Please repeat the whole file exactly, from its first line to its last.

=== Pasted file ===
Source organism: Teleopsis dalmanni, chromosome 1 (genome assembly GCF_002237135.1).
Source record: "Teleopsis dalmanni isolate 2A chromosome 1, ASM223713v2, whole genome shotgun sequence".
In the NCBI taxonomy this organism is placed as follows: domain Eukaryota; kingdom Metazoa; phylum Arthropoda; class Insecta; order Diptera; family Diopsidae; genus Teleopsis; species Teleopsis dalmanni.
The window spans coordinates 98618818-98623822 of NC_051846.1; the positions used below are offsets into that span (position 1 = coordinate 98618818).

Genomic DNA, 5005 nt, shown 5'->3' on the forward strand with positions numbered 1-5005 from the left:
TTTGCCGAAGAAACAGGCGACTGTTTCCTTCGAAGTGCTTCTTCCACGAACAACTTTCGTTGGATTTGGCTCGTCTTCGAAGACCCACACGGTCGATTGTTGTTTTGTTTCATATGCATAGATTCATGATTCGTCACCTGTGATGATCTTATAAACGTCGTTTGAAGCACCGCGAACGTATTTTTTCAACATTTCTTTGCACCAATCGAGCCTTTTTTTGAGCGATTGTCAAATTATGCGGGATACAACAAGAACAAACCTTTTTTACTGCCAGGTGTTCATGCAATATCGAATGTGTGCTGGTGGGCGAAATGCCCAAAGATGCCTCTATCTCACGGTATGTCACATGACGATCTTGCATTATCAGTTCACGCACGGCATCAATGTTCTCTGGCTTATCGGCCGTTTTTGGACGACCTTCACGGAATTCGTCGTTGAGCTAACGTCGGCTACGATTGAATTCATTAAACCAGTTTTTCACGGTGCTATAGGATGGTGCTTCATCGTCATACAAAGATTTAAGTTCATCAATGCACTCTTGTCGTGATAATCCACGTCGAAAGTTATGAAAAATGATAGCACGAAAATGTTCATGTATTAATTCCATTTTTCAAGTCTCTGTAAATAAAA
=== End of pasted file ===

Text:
Source organism: Teleopsis dalmanni, chromosome 1 (genome assembly GCF_002237135.1).
Source record: "Teleopsis dalmanni isolate 2A chromosome 1, ASM223713v2, whole genome shotgun sequence".
In the NCBI taxonomy this organism is placed as follows: domain Eukaryota; kingdom Metazoa; phylum Arthropoda; class Insecta; order Diptera; family Diopsidae; genus Teleopsis; species Teleopsis dalmanni.
The window spans coordinates 98618818-98623822 of NC_051846.1; the positions used below are offsets into that span (position 1 = coordinate 98618818).

Genomic DNA, 5005 nt, shown 5'->3' on the forward strand with positions numbered 1-5005 from the left:
TTTGCCGAAGAAACAGGCGACTGTTTCCTTCGAAGTGCTTCTTCCACGAACAACTTTCGTTGGATTTGGCTCGTCTTCGAAGACCCACACGGTCGATTGTTGTTTTGTTTCATATGCATAGATTCATGATTCGTCACCTGTGATGATCTTATAAACGTCGTTTGAAGCACCGCGAACGTATTTTTTCAACATTTCTTTGCACCAATCGAGCCTTTTTTTGAGCGATTGTCAAATTATGCGGGATACAACAAGAACAAACCTTTTTTACTGCCAGGTGTTCATGCAATATCGAATGTGTGCTGGTGGGCGAAATGCCCAAAGATGCCTCTATCTCACGGTATGTCACATGACGATCTTGCATTATCAGTTCACGCACGGCATCAATGTTCTCTGGCTTATCGGCCGTTTTTGGACGACCTTCACGGAATTCGTCGTTGAGCTAACGTCGGCTACGATTGAATTCATTAAACCAGTTTTTCACGGTGCTATAGGATGGTGCTTCATCGTCATACAAAGATTTAAGTTCATCAATGCACTCTTGTCGTGATAATCCACGTCGAAAGTTATGAAAAATGATAGCACGAAAATGTTCATGTATTAATTCCATTTTTCAAGTCTCTGTAAATAAAA